Monday, 21 September 2015

Review: Little Girl Gone by Alexandra Burt

Little Girl Gone by Alexandra Burt
Publisher: Avon/Harper Collins
Release date: 24 September 2015
Rating: ****
Back cover blurb: A baby goes missing. But does her mother want her back? When Estelle’s baby daughter is taken from her cot, she doesn’t report her missing. Days later, Estelle is found in a wrecked car, with a wound to her head and no memory. Estelle knows she holds the key to what happened that night – but what she doesn’t know is whether she was responsible…

Estelle Paradise wakes up in hospital following a serious car accident to find police officers guarding her room. She was found in a ravine, just miles away from a town she can’t recall ever visiting with one of her ears missing and her fingerprints all over a gun she is sure doesn’t belong to her. But one thing is certain, her baby girl Mia is missing and Estelle has no idea where she is.

This novel has been constantly compared to Gone Girl building up to its release, but the only similarity I can see is the unreliability of our narrator, Estelle.

Estelle Paradise is a woman on the edge, a sufferer of post-partum psychosis that no one has diagnosed. She has been so convinced that there was something wrong with her colicky baby (other than colic) that she has neglected to look after herself. The accident is the final straw, husband Jack has reached the end of his tether with his wife and wastes no time in having her admitted to a psychiatric unit.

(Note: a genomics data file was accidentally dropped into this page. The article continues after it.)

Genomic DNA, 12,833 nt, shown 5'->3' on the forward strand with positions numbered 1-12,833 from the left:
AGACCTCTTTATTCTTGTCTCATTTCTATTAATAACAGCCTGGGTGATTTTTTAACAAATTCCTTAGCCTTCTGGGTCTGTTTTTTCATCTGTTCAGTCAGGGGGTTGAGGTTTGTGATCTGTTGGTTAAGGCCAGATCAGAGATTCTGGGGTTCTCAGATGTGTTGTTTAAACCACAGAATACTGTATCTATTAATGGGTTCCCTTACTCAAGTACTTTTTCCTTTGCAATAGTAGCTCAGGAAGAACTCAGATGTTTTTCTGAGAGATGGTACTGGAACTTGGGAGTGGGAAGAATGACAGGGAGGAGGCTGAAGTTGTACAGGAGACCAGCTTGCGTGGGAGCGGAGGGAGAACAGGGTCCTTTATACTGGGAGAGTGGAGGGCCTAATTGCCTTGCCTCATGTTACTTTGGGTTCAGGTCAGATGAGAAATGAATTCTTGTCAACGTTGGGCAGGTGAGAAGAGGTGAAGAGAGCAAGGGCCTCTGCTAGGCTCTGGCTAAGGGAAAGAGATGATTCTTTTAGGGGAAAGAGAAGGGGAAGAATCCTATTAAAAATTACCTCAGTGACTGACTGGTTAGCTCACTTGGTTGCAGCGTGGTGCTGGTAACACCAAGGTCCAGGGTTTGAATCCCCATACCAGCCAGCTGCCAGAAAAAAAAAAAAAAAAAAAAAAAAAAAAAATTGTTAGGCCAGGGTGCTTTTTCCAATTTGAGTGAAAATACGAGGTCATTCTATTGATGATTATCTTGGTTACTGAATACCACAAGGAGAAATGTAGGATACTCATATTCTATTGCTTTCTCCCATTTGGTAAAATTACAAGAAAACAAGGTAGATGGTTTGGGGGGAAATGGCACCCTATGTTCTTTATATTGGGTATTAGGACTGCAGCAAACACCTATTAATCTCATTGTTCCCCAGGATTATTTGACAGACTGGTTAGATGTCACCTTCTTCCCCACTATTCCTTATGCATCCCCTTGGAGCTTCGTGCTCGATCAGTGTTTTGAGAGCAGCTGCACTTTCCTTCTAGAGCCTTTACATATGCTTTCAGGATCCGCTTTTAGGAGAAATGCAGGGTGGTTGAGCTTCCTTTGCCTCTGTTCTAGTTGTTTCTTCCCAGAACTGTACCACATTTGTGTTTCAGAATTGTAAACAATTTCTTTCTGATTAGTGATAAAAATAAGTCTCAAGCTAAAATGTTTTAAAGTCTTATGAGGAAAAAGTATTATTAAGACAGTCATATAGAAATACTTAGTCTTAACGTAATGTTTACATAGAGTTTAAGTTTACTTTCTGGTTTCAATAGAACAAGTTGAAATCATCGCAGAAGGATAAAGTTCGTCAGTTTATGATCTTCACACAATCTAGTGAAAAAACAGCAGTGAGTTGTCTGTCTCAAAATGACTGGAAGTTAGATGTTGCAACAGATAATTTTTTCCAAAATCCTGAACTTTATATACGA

Estelle has amnesia as a result of the accident, but her Doctor at the psychiatric unit is a specialist in this area, he is adept at extracting information from people and doesn’t rush Estelle. Determined to discover the truth and help Estelle through her illness, he coaxes the information out of her slowly, but how much can he trust what she is telling him?

From the moment that we first meet Estelle until the moment she is released from the psychiatric unit, it is hard to trust that Estelle hasn’t harmed her own daughter. She herself thinks that she is a monster, her husband couldn’t get her in to the psychiatric unit fast enough and her neighbours think that she neglected her child.

Without giving too much away I do think that the novels conclusion is fitting, for this is not a fast paced hard hitting thriller, more a slow burning emotional journey through time to an unlikely yet believable end.

Little Girl Gone is available from 24 September 2015.
 You can pre-order it now from Amazon online and all good book shops.
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Many thanks to the publishers who approved my request via netgalley in exchange for an honest review. 

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